So, if that’s how I feel about a busted, perma-scorched, avocado-green pot with 2 broken handles and all the teflon scratched off, you can imagine my difficulty releasing people from my life. I love hard and deep. I’m like the puzzle box from the Hellraiser movies. It takes a while for me to let people in, but I never voluntarily let them out again.

Storm Warning

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Do you think there’s enough blood in panel 2? I’m not sure there’s enough blood in panel 2.

This is the heartwarming tale of how toxic masculinity is purified in the crucible of life-threatening injury, and, combined with fear in the alembic of loneliness, transmuted into the burgeoning crystals of the ability to express actual love. What’s hilarious here is that Doug, upon realizing that he loves Julie, immediately tries to convince himself that he doesn’t really care for her, because, I guess, it’s not manly to have feelings? And then, as it happens, once he’s wholly dependent on her, he doesn’t want to acknowledge that he even likes or respects her. Only when he’s got less than nothing does he finally admits to himself that Julie is kind of a peach if for no other reason than she puts up with his ridiculousness.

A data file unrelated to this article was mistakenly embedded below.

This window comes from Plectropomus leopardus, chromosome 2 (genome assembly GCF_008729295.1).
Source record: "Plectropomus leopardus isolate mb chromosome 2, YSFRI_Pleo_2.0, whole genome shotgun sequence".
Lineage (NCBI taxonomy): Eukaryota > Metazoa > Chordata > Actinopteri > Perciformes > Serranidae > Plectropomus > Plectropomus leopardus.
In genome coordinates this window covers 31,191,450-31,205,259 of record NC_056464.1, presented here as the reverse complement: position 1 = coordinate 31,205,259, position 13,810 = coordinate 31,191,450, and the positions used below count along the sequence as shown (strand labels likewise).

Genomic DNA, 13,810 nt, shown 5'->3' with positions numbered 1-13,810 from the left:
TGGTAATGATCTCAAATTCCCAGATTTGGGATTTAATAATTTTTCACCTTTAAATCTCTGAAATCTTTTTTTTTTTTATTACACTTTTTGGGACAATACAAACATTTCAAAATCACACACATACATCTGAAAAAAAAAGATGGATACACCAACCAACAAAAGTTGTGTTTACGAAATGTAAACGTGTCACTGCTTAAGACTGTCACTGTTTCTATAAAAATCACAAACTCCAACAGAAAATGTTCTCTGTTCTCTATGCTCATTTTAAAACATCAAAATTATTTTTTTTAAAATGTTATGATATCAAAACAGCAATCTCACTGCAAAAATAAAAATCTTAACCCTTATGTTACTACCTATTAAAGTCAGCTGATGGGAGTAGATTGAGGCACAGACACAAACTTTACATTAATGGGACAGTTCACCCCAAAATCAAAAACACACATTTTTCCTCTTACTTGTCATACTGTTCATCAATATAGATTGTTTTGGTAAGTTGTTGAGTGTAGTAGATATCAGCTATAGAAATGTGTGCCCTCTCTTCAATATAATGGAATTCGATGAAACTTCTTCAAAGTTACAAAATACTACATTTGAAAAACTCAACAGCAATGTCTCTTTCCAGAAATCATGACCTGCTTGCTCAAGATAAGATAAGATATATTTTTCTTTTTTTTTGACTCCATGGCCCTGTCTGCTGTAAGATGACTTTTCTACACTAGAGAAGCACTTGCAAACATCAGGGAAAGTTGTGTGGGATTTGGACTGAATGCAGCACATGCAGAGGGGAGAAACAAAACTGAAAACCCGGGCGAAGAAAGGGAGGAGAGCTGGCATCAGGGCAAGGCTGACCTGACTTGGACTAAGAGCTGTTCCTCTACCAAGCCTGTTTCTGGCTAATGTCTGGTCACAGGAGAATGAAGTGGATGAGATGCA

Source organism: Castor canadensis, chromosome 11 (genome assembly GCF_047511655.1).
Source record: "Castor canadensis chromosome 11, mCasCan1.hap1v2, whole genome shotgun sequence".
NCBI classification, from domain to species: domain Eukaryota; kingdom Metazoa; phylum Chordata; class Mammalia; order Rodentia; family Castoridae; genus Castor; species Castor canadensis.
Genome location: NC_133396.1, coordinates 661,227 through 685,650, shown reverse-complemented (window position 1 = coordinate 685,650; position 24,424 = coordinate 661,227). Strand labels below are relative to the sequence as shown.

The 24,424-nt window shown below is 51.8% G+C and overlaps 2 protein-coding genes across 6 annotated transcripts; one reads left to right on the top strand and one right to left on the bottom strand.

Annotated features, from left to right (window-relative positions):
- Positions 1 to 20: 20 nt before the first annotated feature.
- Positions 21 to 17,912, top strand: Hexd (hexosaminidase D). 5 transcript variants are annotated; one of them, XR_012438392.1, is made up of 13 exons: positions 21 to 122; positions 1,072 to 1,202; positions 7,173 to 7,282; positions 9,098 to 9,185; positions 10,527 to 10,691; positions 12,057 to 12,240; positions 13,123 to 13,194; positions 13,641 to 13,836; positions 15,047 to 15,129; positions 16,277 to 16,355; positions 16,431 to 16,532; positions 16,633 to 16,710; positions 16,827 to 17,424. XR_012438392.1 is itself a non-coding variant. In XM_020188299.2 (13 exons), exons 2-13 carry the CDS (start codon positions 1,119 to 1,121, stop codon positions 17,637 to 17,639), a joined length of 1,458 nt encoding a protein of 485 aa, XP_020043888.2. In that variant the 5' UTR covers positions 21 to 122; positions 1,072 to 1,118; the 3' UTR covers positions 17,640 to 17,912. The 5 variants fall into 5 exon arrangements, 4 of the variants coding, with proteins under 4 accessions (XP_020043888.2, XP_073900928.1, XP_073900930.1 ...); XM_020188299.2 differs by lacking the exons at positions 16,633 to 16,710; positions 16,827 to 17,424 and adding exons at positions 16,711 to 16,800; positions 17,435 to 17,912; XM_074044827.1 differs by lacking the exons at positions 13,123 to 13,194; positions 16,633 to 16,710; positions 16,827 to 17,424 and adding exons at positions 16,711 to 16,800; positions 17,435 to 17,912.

I wonder how the story would have gone if Julie had been the one injured and Doug had to choose between nursing her through her convalescence or running away.

This comic was a lot of fun to draw. It took 10 days because my power cable broke and then I got the flu, and some of the images were pretty challenging, but I love the results. Probably the wounds would be worse in panel 2, but then it would have just been a cloud of blood, and that’s less interesting to look at. In panel 6, I realize that Julie is likely supposed to be wearing a jean jacket with no shirt underneath, but let’s say that she went home and changed before she came back. Probably, she left the bar still mad at Doug, then went home, then realized that she left a basically paralyzed guy alone in a lake house during the storm of the century and started to feel bad as she sobered up and then went back to babysit his crabby self. That’s love.

This is one of the happiest stories in the book, I feel.

I was telling my friend the coyote about how I had to draw a picture of a girl coming into a dark house during a power outage and he said, “That sounds hard,” and I said, “Not as hard as getting up early and wearing a tie 5 days a week for 30 years,” and I meant it. Hallelujah, making webcomics is the best job I’ve ever had.